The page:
Wednesday, April 2, 2014 1:29 PM
    Moderator
  • It's not an event. This is an overidden method of the Application class.

    See also MSDN documentation.

    Wednesday, April 2, 2014 1:38 PM
  • OK my mistake. But the documentation does describe when the method should be called:

    When a user launches your app normally (for example, by tapping the app tile), only the OnLaunched method is called. Override the OnActivated method to perform any general app initialization that should occur only when the app is not launched normally (for example, from another app through the Search contract). You can determine how the app was activated through the IActivatedEventArgs.Kind property.

    This means that it's not called on launch. For launch, you want the "OnLaunched" method, and for resuming, you want to handle the "Resuming" method.


    Matt Small - Microsoft Escalation Engineer - Forum Moderator
    If my reply answers your question, please mark this post as answered.

    NOTE: If I ask for code, please provide something that I can drop directly into a project and run (including XAML), or an actual application project. I'm trying to help a lot of people, so I don't have time to figure out weird snippets with undefined objects and unknown namespaces.

    Wednesday, April 2, 2014 1:50 PM
    Moderator
  • Yes, I also read that on the documentation page. However, this is confusing as my official Exam documentation for developing Windows store apps explicitly states otherwise and it also has a code example that shows how to use it. Next to that, having several entry point in your code for handling different activation kinds is horrible. To give an indication, when I implement my OnActivated method I use a switch to identify how my app  is activated like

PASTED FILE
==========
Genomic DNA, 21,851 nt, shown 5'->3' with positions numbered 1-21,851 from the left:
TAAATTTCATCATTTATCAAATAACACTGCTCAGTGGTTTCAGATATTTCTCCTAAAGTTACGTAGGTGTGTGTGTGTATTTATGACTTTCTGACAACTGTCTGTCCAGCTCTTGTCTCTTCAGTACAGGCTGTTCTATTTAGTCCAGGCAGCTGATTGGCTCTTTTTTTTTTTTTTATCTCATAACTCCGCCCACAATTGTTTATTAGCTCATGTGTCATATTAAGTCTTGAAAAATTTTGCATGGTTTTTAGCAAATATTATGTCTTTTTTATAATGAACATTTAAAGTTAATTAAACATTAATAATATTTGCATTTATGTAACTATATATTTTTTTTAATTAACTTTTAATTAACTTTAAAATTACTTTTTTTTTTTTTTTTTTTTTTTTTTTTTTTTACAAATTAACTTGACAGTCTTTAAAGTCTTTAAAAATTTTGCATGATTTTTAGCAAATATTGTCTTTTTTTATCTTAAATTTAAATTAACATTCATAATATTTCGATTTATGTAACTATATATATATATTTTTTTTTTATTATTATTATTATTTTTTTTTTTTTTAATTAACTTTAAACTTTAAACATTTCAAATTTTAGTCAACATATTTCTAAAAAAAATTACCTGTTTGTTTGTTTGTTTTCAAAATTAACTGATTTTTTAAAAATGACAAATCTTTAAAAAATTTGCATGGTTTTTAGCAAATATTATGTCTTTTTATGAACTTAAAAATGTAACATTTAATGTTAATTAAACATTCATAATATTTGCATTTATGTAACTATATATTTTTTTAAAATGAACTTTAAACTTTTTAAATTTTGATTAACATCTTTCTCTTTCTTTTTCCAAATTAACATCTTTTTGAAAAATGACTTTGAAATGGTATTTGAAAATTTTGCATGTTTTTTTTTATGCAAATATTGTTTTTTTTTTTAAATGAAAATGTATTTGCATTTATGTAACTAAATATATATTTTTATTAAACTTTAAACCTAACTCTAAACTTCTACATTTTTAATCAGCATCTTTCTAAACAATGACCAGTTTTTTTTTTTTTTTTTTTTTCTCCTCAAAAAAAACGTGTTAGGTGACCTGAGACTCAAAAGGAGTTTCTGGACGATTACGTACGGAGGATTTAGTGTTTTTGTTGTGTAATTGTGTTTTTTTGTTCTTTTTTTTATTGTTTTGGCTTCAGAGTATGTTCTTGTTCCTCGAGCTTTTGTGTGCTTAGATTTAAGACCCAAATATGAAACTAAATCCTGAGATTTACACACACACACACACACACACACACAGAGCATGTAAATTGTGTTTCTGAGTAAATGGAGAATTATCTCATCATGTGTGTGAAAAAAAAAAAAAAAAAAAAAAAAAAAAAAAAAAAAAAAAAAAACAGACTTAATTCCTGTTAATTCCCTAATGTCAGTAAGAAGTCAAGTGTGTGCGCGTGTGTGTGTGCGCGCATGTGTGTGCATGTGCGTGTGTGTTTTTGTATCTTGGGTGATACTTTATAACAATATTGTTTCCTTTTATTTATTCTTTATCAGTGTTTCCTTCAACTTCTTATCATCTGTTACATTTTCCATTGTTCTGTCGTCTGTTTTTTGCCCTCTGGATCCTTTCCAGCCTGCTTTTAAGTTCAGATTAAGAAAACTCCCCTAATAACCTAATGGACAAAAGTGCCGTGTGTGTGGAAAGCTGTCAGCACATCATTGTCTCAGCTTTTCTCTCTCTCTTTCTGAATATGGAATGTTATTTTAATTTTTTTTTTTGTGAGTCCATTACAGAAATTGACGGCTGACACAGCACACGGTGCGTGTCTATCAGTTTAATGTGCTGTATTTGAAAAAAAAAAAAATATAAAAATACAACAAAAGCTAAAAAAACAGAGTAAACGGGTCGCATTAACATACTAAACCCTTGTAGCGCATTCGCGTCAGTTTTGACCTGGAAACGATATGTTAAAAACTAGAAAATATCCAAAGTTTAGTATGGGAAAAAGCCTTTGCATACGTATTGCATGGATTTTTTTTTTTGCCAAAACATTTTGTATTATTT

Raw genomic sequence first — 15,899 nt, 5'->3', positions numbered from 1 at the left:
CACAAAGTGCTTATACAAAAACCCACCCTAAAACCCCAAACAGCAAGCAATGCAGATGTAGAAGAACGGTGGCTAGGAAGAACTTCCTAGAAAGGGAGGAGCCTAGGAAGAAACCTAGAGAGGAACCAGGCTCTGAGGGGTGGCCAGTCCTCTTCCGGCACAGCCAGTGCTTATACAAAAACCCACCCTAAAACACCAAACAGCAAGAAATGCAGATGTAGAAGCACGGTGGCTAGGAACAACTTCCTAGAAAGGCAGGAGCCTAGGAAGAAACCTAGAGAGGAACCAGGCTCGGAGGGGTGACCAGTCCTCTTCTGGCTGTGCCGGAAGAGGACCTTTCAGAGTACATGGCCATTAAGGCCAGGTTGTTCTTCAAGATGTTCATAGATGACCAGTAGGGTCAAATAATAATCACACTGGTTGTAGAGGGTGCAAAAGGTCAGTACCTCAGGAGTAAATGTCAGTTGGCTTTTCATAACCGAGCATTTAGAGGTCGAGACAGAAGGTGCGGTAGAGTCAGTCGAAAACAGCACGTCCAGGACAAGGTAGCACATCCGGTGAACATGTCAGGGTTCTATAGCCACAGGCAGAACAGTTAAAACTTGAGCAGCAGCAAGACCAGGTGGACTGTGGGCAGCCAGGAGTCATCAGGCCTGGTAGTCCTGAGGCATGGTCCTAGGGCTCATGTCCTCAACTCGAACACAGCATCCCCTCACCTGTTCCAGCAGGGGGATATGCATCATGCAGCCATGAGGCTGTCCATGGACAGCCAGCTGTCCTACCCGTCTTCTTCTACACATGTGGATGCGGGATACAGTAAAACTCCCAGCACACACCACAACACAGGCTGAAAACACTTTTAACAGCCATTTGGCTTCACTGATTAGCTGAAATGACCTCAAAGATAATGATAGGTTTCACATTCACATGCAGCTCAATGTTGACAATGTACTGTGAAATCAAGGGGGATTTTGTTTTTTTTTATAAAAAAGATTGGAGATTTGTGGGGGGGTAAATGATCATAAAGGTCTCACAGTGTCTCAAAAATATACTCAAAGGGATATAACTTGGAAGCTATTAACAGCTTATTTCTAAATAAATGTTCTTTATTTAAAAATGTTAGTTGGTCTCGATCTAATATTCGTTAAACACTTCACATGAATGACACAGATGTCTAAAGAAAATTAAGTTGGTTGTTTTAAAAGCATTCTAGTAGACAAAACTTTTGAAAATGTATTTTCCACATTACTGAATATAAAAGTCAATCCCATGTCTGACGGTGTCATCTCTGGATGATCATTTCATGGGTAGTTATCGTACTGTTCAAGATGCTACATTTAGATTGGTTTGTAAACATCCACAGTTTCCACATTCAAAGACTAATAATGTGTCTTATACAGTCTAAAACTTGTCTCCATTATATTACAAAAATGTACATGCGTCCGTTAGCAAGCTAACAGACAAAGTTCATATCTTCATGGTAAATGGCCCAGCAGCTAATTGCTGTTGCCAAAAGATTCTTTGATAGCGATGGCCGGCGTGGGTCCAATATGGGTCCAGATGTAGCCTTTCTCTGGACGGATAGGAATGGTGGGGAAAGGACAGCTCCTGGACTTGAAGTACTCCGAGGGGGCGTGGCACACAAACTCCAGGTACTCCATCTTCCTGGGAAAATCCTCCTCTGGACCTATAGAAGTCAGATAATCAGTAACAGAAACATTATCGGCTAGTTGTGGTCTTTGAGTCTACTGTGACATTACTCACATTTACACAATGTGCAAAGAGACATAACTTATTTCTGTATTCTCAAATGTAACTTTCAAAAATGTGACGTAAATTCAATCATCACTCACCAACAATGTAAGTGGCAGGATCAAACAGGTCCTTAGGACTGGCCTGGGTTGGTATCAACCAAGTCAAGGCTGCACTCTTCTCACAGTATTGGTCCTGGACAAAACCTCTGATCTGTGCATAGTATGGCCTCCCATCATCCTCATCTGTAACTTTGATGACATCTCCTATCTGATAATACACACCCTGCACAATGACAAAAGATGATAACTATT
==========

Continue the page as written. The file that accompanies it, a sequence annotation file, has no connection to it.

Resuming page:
switch(activationmethod.EnumValue) {

    case enumValue1:

    case enumValue2:

    //case enumValue3: <= must be handled in different method?? 

    }

    however, if I follow the documentation on the page, I must handle different values of the enum in different methods?! I hope this is not the case, because this is horrible code to write and its about a fundamental part of the application. 

    Wednesday, April 2, 2014 2:14 PM
  • If your exam doesn't follow documentation, and the code doesn't do what the examsays, then you must conclude that the exam is incorrect.

    Use the proper launch/activation methods and you'll be fine.  test them to see if they work like they are supposed to.

    Matt Small - Microsoft Escalation Engineer - Forum Moderator
    If my reply answers your question, please mark this post as answered.

    NOTE: If I ask for code, please provide something that I can drop directly into a project and run (including XAML), or an actual application project. I'm trying to help a lot of people, so I don't have time to figure out weird snippets with undefined objects and unknown namespaces.

    • Marked as answer by Edsger Monday, April 7, 2014 5:25 PM
    Thursday, April 3, 2014 2:06 PM
    Moderator
  • In the end I think the exam books are really bad. They are full of errors and were probably created when either the code was not yet finished, or they were simply not tested very well.
    Wednesday, August 13, 2014 10:14 PM